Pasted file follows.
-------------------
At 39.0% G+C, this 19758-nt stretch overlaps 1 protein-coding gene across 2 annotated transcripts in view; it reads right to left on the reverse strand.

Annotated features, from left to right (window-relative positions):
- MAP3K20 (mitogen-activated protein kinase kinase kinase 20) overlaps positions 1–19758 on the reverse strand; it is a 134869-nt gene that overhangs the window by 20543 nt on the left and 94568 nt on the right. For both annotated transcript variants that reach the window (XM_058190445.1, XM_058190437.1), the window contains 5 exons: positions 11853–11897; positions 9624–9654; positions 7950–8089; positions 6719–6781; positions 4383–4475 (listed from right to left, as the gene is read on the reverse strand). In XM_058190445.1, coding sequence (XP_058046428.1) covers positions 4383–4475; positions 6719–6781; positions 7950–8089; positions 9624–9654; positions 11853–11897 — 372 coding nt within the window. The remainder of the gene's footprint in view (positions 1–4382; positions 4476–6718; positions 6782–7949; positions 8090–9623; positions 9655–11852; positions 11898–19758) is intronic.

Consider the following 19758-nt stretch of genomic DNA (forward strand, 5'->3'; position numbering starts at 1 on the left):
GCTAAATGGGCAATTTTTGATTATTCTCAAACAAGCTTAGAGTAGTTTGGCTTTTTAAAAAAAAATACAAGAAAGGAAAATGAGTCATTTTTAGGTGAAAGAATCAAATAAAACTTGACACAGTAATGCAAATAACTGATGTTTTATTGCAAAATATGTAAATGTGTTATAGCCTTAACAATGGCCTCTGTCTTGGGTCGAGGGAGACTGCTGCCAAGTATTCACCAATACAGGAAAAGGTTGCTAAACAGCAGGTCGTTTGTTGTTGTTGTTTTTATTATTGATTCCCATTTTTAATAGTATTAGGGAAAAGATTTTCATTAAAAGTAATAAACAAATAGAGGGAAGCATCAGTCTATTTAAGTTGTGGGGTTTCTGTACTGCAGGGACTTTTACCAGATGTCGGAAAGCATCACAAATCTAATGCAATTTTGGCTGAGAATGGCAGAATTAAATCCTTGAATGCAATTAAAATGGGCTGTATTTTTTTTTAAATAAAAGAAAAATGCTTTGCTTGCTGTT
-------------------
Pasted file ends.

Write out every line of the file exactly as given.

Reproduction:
At 39.0% G+C, this 19758-nt stretch overlaps 1 protein-coding gene across 2 annotated transcripts in view; it reads right to left on the reverse strand.

Annotated features, from left to right (window-relative positions):
- MAP3K20 (mitogen-activated protein kinase kinase kinase 20) overlaps positions 1–19758 on the reverse strand; it is a 134869-nt gene that overhangs the window by 20543 nt on the left and 94568 nt on the right. For both annotated transcript variants that reach the window (XM_058190445.1, XM_058190437.1), the window contains 5 exons: positions 11853–11897; positions 9624–9654; positions 7950–8089; positions 6719–6781; positions 4383–4475 (listed from right to left, as the gene is read on the reverse strand). In XM_058190445.1, coding sequence (XP_058046428.1) covers positions 4383–4475; positions 6719–6781; positions 7950–8089; positions 9624–9654; positions 11853–11897 — 372 coding nt within the window. The remainder of the gene's footprint in view (positions 1–4382; positions 4476–6718; positions 6782–7949; positions 8090–9623; positions 9655–11852; positions 11898–19758) is intronic.

Consider the following 19758-nt stretch of genomic DNA (forward strand, 5'->3'; position numbering starts at 1 on the left):
GCTAAATGGGCAATTTTTGATTATTCTCAAACAAGCTTAGAGTAGTTTGGCTTTTTAAAAAAAAATACAAGAAAGGAAAATGAGTCATTTTTAGGTGAAAGAATCAAATAAAACTTGACACAGTAATGCAAATAACTGATGTTTTATTGCAAAATATGTAAATGTGTTATAGCCTTAACAATGGCCTCTGTCTTGGGTCGAGGGAGACTGCTGCCAAGTATTCACCAATACAGGAAAAGGTTGCTAAACAGCAGGTCGTTTGTTGTTGTTGTTTTTATTATTGATTCCCATTTTTAATAGTATTAGGGAAAAGATTTTCATTAAAAGTAATAAACAAATAGAGGGAAGCATCAGTCTATTTAAGTTGTGGGGTTTCTGTACTGCAGGGACTTTTACCAGATGTCGGAAAGCATCACAAATCTAATGCAATTTTGGCTGAGAATGGCAGAATTAAATCCTTGAATGCAATTAAAATGGGCTGTATTTTTTTTTAAATAAAAGAAAAATGCTTTGCTTGCTGTT